Inside cover blurb:
“Debuting on the New York stage, Zara is unprepared—for Eli, the girl who makes the world glow; for Leopold, the director who wants perfection; and for death in the theater.
Zara Evans has come to the Aurelia Theater, home to the visionary director Leopold Henneman, to play her dream role in Echo and Ariston, the Greek tragedy that taught her everything she knows about love. When the director asks Zara to promise that she will have no outside commitments, no distractions, it’s easy to say yes. But it’s hard not to be distracted when there’s a death at the theater—and then another—especially when Zara doesn’t know if they’re accidents, or murder, or a curse that always comes in threes. It’s hard not to be distracted when assistant lighting director Eli Vasquez, a girl made of tattoos and abrupt laughs and every form of light, looks at Zara. It’s hard not to fall in love. In heart-achingly beautiful prose, Amy Rose Capetta has spun a mystery and a love story into an impossible, inevitable whole—and cast lantern light on two girls, finding each other on a stage set for tragedy.”
This book is goooood. But I don’t know how to describe it?
It’s reminiscent of the feeling of being indoors wrapped in blanket while it’s cold and raining outside. It’s cozy, but in a totally unsettling way.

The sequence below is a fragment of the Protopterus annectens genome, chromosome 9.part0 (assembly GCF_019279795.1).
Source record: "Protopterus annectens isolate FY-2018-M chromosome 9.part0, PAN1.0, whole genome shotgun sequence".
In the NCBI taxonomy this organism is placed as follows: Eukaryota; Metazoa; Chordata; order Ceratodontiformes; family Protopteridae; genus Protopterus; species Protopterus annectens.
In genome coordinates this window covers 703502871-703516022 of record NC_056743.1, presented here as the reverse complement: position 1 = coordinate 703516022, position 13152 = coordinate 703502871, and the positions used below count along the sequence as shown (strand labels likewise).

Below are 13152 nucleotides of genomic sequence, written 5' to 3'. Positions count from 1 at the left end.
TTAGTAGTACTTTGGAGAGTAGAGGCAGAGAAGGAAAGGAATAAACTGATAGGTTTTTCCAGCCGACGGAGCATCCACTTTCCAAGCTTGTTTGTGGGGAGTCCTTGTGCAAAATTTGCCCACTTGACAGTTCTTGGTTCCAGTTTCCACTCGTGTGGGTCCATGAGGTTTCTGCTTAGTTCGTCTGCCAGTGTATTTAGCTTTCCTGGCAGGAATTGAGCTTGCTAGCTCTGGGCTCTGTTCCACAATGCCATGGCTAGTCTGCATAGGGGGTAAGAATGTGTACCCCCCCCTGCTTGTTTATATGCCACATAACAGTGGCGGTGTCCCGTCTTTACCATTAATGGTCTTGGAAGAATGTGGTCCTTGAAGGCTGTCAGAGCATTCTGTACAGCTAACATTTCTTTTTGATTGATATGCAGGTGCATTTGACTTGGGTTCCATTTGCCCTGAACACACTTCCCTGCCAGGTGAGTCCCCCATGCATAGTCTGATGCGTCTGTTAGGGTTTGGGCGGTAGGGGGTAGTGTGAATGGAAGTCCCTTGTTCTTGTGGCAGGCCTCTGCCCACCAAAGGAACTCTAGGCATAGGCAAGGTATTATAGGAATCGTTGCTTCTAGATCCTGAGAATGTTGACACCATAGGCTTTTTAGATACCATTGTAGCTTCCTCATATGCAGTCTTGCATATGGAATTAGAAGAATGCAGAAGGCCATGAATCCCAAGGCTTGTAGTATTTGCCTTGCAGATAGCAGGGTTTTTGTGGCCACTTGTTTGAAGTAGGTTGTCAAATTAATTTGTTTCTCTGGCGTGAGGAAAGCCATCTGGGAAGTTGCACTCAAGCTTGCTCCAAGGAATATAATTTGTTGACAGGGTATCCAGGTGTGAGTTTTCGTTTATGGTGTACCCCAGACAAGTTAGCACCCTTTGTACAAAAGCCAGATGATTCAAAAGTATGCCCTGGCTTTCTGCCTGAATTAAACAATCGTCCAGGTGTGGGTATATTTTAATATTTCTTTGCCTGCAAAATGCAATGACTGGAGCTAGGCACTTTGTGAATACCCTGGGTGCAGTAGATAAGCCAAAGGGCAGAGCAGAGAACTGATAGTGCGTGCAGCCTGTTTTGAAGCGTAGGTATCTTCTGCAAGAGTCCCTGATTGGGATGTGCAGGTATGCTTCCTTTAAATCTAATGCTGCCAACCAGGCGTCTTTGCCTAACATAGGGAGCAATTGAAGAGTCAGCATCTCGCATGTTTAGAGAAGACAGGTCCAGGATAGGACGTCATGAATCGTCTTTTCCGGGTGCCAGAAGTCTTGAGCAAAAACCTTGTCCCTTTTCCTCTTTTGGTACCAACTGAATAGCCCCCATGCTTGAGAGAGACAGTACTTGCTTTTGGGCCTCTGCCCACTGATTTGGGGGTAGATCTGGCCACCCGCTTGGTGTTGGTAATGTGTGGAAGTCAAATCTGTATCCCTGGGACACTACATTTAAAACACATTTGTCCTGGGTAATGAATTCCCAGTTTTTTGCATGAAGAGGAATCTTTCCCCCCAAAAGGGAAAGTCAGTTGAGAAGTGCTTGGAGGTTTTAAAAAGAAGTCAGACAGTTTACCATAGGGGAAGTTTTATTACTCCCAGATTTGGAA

The writing is lush and gorgeous and Zara is written so perfectly, it’s amazing. You feel her anxieties and the pressure she is under, but also her hope and her embodiment of Echo. Zara and Eli’s relationship is beautifully portrayed. In fact, all of the supporting characters are well done and have thoroughly thought out backstories which influence their actions. I almost wish the book had a prequel to unravel some of their stories further.
But there’s also a murder mystery? And a seedy underbelly to the production of their play that affects each one of the characters. There are a lot of subtleties in that plot that I probably didn’t catch.
This book will definitely leave you with a lot to think about- it’s very timely in its portrayal of how our society idolizes creative genius.
Plus: Beautiful writing, stories within stories, a strong and relatable female lead.
Minus: It’s hard for me to critique much about this one. There are probably plot points that I would have liked to see turn out differently, if I really had to pick something.
If you like this book, try:
Aftercare Instructions by Bonnie Pipkin- Very different writing styles, but similar in that both main characters go to New York to pursue dreams of acting. Both are great reads.